Wandering around Chişinău on Sunday, still trying to put my finger on what I find so interesting about the place, I decided to focus on the buildings. As I said, it has none of the gobsmacking beauty of Budapest but there are a few gems tucked away here and there – a random mix of styles that keeps you guessing and plenty to be seen once you venture off main street.
I was strangely taken with the Parliament building which was built in 1974 in the shape of an open book (I am smiling to myself at the implied transparency and wonder what was running through the architect’s mind when he designed it). It seems to be unoccupied right now though – no lights on at night – no guards – no life. And an election coming up. The mind boggles. The President’s building just across the road is quite impressive, too.
It’s strange to think what passes for a tourist sight. The official tourist map has 18 places marked on it and I’m sure that there are as many again that didn’t make the cut. I wonder who decides what’s ‘worthy’ of tourist attention. Perhaps I should offer my services to the city of Chişinău – I think it’s missing a few tricks.
Sunday is definitely a day of rest though – what with the sidestreets near the market overflowing with stalls selling everything you could imagine wanting… and more; and the park full of arts and crafts and pictures and old brass and silver and all sorts – it’s a day for wandering and sitting and chatting. It seemed as if all was well in the world – well, except for one couple who were having an absolutely blazing row outside a church, just after the service. What a place to pick for a domestic. I didn’t understand a word that was being said but with the gestures and the miming, I reckon one Moldovan man got caught between someone else’s sheets!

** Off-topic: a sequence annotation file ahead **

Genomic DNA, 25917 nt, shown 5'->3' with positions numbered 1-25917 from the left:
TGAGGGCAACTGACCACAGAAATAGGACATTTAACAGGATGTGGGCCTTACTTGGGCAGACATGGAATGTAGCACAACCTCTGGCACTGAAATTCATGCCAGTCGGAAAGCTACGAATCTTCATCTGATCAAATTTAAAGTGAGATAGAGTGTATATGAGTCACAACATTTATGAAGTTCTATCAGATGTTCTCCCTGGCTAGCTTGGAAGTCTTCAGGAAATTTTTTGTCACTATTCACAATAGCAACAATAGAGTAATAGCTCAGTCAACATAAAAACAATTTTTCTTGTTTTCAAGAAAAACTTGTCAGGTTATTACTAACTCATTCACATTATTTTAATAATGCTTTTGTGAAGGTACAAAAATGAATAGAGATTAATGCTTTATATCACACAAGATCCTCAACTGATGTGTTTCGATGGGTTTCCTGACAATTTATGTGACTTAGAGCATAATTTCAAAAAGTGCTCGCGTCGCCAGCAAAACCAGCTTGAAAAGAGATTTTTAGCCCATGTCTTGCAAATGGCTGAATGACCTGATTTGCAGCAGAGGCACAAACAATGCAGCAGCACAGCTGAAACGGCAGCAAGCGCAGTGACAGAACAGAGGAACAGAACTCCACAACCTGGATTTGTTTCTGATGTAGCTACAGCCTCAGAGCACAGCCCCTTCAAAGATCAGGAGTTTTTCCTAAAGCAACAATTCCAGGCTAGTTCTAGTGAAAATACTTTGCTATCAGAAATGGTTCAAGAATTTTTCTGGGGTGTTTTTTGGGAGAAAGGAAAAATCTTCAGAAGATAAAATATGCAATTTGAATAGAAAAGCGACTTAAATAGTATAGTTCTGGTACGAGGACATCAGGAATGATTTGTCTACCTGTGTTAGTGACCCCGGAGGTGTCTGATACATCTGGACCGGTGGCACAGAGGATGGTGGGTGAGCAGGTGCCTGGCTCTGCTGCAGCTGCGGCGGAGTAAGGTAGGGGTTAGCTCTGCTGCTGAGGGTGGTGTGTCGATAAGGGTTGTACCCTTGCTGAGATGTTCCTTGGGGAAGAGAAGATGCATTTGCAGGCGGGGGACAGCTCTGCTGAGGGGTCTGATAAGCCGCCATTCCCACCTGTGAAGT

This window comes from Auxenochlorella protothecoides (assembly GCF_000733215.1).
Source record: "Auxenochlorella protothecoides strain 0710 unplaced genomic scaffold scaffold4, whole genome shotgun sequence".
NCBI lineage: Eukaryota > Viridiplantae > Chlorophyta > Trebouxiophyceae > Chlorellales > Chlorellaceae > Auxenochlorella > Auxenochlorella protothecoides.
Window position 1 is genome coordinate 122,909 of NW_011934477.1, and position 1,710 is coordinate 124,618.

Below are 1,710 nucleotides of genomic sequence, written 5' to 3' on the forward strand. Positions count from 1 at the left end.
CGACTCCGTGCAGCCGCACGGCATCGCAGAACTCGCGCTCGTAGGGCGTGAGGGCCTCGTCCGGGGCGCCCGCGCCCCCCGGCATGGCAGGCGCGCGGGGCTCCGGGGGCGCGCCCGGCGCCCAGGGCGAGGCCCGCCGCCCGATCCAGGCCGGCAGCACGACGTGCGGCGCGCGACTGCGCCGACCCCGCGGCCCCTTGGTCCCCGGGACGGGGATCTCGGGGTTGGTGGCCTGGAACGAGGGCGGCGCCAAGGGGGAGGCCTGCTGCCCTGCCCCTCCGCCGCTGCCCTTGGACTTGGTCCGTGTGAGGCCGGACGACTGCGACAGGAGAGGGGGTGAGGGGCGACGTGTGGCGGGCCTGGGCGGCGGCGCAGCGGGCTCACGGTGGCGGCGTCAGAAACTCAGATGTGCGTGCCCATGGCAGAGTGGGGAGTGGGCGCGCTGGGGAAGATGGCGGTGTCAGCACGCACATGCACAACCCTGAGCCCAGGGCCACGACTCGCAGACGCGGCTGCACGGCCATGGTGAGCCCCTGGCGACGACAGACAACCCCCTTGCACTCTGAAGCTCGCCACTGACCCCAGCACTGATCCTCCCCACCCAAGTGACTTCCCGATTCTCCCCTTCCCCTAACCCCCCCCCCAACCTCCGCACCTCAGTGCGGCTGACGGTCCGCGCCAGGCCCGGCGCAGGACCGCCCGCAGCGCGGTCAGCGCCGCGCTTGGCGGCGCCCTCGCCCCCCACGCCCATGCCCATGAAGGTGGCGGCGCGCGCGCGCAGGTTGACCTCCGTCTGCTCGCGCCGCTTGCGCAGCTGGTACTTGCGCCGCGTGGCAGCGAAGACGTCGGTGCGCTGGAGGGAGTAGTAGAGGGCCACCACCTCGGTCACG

Lots of random buildings seem to warrant police protection. I put my bag down on a window sill while I was trying to sort out where I was and was promptly asked to remove it. How do cops manage to make themselves understood??? I didn’t quite figure out what the building was or why it was important but I’ve made a note for next time that it’s on the corner of Puskin and Bucharest strade.
There are police everywhere – and sometimes they walk up the main street in a neat column of pairs. Shift change? Not sure. Some of them look as if they might still have their confirmation money. The more serious-looking ones get to drive the newer squad cars while others are relegated to old colourful Lada-like cars that wouldn’t look out of place in a comedy show. There are so many walking the streets and minding the buildings that it’s nigh on impossible to get a photo without them popping up in it. Come to think of it, when walking through the park last night, with minimal lighting and lots of shadows, I never once felt afraid. Why don’t Hungarian policemen instill the same sense of security I wonder?
Chişinău definitely has its moments. And it’s quite refreshing not to have it all served up to you on a plate. It makes a pleasant change to have to do some work – to find things out for yourself – to walk the streets and discover without the aid of maps and guidebooks. It puts the adventure back into travel and the touring back into tourist. The language barrier is quite real – and the scarcity of street signs makes you wonder just what the city is hiding. In the taxi, on the way to the airport, I noticed the Ciuflea monastery – which was within walking distance from my hotel, had I ever turned right instead of left. So, that, the possibility of a live rugby match, the wine, and the mămăligă, have ensured Chişinău a place on my list of cities to revisit.